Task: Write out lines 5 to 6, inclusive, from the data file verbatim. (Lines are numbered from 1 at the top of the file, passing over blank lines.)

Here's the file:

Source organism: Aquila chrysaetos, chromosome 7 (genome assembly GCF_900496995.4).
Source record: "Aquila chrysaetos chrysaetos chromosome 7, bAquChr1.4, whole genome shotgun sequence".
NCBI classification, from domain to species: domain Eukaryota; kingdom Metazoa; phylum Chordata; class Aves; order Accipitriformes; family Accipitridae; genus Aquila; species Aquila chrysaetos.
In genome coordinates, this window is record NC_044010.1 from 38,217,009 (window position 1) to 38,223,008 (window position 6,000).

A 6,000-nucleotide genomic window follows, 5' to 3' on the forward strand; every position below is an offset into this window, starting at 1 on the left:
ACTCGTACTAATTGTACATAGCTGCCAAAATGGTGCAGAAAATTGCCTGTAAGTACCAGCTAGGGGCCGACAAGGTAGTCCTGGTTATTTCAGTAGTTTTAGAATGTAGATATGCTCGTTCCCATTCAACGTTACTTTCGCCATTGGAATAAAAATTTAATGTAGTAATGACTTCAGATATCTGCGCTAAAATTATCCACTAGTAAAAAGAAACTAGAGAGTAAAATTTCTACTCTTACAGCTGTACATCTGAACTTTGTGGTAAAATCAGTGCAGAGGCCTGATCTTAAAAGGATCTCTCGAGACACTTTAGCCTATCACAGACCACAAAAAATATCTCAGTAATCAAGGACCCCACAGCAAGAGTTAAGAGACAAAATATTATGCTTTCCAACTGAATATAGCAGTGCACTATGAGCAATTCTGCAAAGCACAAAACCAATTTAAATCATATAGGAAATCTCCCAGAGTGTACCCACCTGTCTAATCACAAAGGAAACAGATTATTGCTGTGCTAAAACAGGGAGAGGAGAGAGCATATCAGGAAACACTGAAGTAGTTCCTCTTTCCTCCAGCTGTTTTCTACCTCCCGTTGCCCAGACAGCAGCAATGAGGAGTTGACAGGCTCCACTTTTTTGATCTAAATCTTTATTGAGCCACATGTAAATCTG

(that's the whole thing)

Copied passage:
A 6,000-nucleotide genomic window follows, 5' to 3' on the forward strand; every position below is an offset into this window, starting at 1 on the left:
ACTCGTACTAATTGTACATAGCTGCCAAAATGGTGCAGAAAATTGCCTGTAAGTACCAGCTAGGGGCCGACAAGGTAGTCCTGGTTATTTCAGTAGTTTTAGAATGTAGATATGCTCGTTCCCATTCAACGTTACTTTCGCCATTGGAATAAAAATTTAATGTAGTAATGACTTCAGATATCTGCGCTAAAATTATCCACTAGTAAAAAGAAACTAGAGAGTAAAATTTCTACTCTTACAGCTGTACATCTGAACTTTGTGGTAAAATCAGTGCAGAGGCCTGATCTTAAAAGGATCTCTCGAGACACTTTAGCCTATCACAGACCACAAAAAATATCTCAGTAATCAAGGACCCCACAGCAAGAGTTAAGAGACAAAATATTATGCTTTCCAACTGAATATAGCAGTGCACTATGAGCAATTCTGCAAAGCACAAAACCAATTTAAATCATATAGGAAATCTCCCAGAGTGTACCCACCTGTCTAATCACAAAGGAAACAGATTATTGCTGTGCTAAAACAGGGAGAGGAGAGAGCATATCAGGAAACACTGAAGTAGTTCCTCTTTCCTCCAGCTGTTTTCTACCTCCCGTTGCCCAGACAGCAGCAATGAGGAGTTGACAGGCTCCACTTTTTTGATCTAAATCTTTATTGAGCCACATGTAAATCTG